Speaking with numerous moon voyagers ? at least one from each Apollo lunar mission ? we hear their thoughts and feelings about their apocryphal experiences. These are not glossed-over propaganda statements, but heart-felt and honest reminiscences from these astronauts, giving us insights that have never before been the subject of a space documentary.
We start with a statement by Apollo 16 astronaut Charlie Duke. He tells us how his father was of the era that had a hard time believing that anyone could voyage off this planet ? especially his own son ? but then Charlie? tells us of his son and how walking on the moon is just "no big deal."
Not only do we get to see this Apollo footage as it has never been seen, and get to hear the astronauts express themselves as never before, but they have gone one step further by marrying the sound and film from Mission Control. We are all so familiar with the words spoken by Neil Armstrong as he stepped onto the dusty lunar surface, and the voice from Mission Control that answers him (Charlie Duke), so it may come as a surprise that all film footage inside Mission Control was silent. The producers found the audio loops and painstakingly matched the voices to film for the first time ever. This is a memorable feat that may go unnoticed by many viewers, but from a historical perspective, it is a welcome show of the diligence of the filmmakers of "In the Shadow of the Moon."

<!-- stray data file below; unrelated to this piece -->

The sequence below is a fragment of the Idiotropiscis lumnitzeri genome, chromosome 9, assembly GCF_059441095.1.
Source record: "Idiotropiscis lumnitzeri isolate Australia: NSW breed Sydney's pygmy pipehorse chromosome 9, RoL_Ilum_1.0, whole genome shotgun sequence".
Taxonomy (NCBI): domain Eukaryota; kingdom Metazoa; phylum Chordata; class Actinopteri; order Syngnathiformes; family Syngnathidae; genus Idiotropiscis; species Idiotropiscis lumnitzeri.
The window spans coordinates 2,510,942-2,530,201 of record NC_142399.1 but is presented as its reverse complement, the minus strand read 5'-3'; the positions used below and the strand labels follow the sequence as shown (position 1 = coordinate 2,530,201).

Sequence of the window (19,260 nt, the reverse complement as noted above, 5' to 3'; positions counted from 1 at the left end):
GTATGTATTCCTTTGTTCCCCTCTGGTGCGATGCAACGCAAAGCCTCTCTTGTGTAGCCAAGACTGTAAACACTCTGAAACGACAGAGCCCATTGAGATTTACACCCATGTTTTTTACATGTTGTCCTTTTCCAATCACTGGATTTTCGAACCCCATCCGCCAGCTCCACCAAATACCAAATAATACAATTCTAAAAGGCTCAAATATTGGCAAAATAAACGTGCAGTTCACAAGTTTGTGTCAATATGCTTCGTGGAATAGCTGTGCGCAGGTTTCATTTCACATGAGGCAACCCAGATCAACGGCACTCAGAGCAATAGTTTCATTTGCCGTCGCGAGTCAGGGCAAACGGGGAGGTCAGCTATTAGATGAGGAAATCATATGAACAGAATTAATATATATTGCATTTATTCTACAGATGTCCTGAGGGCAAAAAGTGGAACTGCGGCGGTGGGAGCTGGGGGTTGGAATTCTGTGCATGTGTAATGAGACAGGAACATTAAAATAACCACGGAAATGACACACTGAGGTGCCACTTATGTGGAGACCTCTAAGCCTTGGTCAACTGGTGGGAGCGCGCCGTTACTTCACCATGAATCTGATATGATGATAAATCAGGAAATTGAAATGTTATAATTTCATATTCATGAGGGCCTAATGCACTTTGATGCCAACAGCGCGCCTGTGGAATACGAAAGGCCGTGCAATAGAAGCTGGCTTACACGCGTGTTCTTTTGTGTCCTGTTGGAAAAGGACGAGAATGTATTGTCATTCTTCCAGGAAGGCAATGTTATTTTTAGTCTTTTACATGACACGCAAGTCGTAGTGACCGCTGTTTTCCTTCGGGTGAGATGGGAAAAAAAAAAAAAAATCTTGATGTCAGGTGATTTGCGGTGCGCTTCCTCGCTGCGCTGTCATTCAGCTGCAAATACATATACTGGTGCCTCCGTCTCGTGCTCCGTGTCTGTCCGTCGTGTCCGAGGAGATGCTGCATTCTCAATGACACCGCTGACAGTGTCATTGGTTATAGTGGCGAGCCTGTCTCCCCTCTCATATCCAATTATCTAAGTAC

Gene Cernan spoke of going "into darkness after being in daylight the whole time ? and we're in the shadow of the moon."
Cernan's comment lent Sington the title of his movie, and it is a perfect one. Cernan has proven himself one of the most eloquent writers and speakers on his experiences. He tells us of what he thought when he heard President Kennedy commit America to a moon landing in less than a decade: "He challenged us to do what I think most people thought was impossible, including me."